To assign the different characters to the sections, the total amount of biochar-epoxy resin ratio was considered. For the cube configurations with differing corners (spherical and cube), there were four standard settings. In the first there were two alternate corners of biochar; in the second there were double alternate corners of biochar (four total), and finally, in the third, there were all eight corners of biochar, to observe the effect of maximum biochar character. As a control, a setting with epoxy resin for all corners was considered.
For each RVE, the boundary constant stayed the same and was applied to every edge and partition edge. The boundary condition was applied in all directions to prevent the RVE from moving out of the frame of reference as load was applied. Whilst applying load, there were six types applied, differing in amount and applied axis. For both categories, 16, 32 and 64 pressure units were applied in total to determine if strain results directly from applied pressure. To determine the effects of the type of stress applied, stress was applied uniaxially, and then hydrostatically to investigate the effects of stress upon multiple axes.
Finally, in order to analyze certain sections, the model was meshed. As there were irregular attributes due to the partitions, meshing the part required first seeding the part instance and then selecting the "tet" feature with the hexagonal setting, in order to mesh every irregular part of the RVE.
To gather data from the applied stress to individual nodes, a job for each variation in pressure, configuration, and biochar percentage was created. From here, these ranges were compared against other RVEs with similar properties, to observe the impact of a single variable on the likelihood of the material to reach a permanent plastic deformation state.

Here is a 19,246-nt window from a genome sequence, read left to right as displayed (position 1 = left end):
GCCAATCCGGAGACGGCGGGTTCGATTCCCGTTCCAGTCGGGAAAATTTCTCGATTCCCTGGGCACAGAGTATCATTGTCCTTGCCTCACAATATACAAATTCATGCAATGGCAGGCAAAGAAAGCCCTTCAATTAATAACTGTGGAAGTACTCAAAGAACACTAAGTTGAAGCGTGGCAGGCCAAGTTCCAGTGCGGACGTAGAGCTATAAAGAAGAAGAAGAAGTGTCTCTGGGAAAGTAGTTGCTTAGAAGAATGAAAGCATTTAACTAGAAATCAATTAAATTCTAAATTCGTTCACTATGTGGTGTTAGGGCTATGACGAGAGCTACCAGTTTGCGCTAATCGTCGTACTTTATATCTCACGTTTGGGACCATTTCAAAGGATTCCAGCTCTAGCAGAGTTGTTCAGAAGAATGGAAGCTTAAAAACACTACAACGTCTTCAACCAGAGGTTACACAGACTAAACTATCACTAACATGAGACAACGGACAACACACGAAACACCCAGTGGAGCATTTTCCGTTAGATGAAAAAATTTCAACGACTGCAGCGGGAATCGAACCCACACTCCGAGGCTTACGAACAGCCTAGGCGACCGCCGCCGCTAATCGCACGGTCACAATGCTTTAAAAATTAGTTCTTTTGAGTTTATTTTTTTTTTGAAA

Expected outcomes

First, the relationship between increased load amount and the reaction to the pressure is proportional, meaning biochar-epoxy resin composites behave in a predictable fashion under higher stresses. Secondly, as measured through lower von Mises percentages, the configuration of 4 assignable biochar sections lends itself well to lower maximum von Mises percentages, while the configuration of 8 assignable biochar sections lends itself well to lower minimum von Mises percentages, as evidenced by the pinewood RVE results for 16 MPa of applied pressure. Additionally, the location of biochar closer to boundary conditions creates higher von Mises concentrations, however, this can be avoided through the application of hydrostatic (instead of uniaxial) stress, as this spreads the pressure along numerous axes leading to a better dispersion of force, allowing less elastic deformation. Furthermore, as seen by the smallest von Mises percentage of 1.375 and the highest von Mises percentage of 6.049 for 16 and 64 MPa of pressure respectively, the ranges of the probability of yield and fracture seem to be more varied for the softwood blend RVEs, due to the blend’s heterogeneous makeup, that incorporates an increasing number of uneven surfaces even within the RVE that contribute to more diverse percentages ranging from lower to higher values. This contrasts with the reaction of the pure epoxy resin nodes, which act in opposite force pairs to the original biochar. Most importantly, these composites withstand the industry standard of 5000 psi and thus confirm the earlier hypothesis of a stronger and more sustainable material.

avatar for Iveena Mukherjee

Iveena Mukherjee

The Charter School of Wilmington
Hello! My name is Iveena Mukherjee, and I am a high school senior from Delaware. I am interested in sustainable materials and policy!

Wednesday September 20, 2023 4:00pm - 6:30pm EDT
  Innovation, Materials